S. Tahmina1, Satish Korah Kuruvila2, Mary Daniel3
The rising caesarean section rates can be curtailed by increasing the rates of Vaginal Birth After Caesarean (VBAC). Ability to predict vaginal birth after caesarean with certainty may enable better counselling and decision making regarding mode of delivery for pregnant women with a previously scarred uterus.
To assess the accuracy of a simple validated vaginal birth after caesarean score in predicting the mode of delivery in pregnant women with previous one caesarean section.
MATERIALS AND METHODS
Data for all patients who delivered at this institution between November 2011 and October 2013 were reviewed. Data of women who delivered after one caesarean section were analysed and details of the index pregnancy, labour and mode of delivery were noted. A vaginal birth after caesarean prediction model was applied to all women who underwent a Trial of Labour After Caesarean (TOLAC) using data at admission. Women who delivered after two or more caesarean sections were excluded from the study. The primary outcome assessed was the mode of delivery.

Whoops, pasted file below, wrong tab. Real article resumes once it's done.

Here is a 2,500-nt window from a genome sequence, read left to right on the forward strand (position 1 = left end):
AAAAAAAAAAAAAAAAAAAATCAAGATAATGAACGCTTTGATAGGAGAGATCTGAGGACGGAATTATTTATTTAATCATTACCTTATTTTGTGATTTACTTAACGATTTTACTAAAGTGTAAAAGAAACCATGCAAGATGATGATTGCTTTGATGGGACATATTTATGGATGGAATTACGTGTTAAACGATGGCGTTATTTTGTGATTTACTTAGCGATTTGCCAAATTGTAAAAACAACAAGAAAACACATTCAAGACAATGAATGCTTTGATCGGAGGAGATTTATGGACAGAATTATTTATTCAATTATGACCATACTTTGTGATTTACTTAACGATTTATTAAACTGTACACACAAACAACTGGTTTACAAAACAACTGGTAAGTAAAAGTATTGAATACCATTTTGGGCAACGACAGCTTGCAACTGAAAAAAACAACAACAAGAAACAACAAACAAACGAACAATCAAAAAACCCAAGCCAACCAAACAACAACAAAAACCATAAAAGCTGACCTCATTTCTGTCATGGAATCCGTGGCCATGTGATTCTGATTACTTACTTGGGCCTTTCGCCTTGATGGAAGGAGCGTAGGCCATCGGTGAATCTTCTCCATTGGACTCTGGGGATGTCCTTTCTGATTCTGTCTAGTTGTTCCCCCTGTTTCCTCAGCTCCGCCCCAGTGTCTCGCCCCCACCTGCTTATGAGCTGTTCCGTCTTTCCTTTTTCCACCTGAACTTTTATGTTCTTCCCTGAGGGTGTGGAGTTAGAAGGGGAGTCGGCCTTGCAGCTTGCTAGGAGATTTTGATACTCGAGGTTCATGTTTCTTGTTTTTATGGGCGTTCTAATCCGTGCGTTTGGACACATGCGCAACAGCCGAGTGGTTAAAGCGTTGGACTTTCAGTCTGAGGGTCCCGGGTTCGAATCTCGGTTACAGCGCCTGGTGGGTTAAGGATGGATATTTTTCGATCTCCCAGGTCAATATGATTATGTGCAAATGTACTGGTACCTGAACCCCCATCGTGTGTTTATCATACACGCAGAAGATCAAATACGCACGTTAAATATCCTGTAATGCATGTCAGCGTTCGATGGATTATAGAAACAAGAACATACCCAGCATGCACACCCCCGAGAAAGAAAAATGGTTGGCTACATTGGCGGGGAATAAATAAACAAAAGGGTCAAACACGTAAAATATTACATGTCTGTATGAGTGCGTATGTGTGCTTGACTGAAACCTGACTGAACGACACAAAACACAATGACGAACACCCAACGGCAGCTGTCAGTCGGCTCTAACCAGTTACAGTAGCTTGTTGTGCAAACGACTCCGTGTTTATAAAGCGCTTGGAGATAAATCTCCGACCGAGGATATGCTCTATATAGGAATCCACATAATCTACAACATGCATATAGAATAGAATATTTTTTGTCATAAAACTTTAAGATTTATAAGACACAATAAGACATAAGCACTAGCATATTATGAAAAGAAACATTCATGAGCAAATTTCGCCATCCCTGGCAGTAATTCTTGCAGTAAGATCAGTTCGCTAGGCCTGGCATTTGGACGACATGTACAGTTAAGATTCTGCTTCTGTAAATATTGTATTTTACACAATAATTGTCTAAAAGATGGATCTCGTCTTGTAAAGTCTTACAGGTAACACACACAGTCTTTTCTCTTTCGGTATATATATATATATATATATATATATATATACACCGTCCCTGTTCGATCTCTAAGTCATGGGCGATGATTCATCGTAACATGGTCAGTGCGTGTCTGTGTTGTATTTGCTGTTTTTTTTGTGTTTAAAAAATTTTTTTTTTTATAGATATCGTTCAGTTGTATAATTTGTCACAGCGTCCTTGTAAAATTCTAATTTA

SETTINGS AND DESIGN
Retrospective Cohort study at a 650-bedded tertiary care hospital in South India.
For categorical variables, data was compiled as frequency and percent. For continuous variables, data was calculated as mean±SD. Performance of the vaginal birth after caesarean score was assessed by receiver operating characteristic curve analysis.
Six hundred and eighty-seven women were delivered by caesarean section. Among them, 280 women who had a previous caesarean section were included in the study. Vaginal birth after caesarean scores were computed for 82 women who underwent a trial of labour after caesarean. 57.3% had a successful vaginal birth after caesarean and the remaining had a repeat caesarean section after a failed trial of labour. The score performed fairly well with an area under receiver operating characteristic curve of 0.75.
The vaginal birth after caesarean score maybe useful tool in counselling eligible women in favour of a trial of labour after caesarean thereby reducing the number of elective repeat caesarean sections.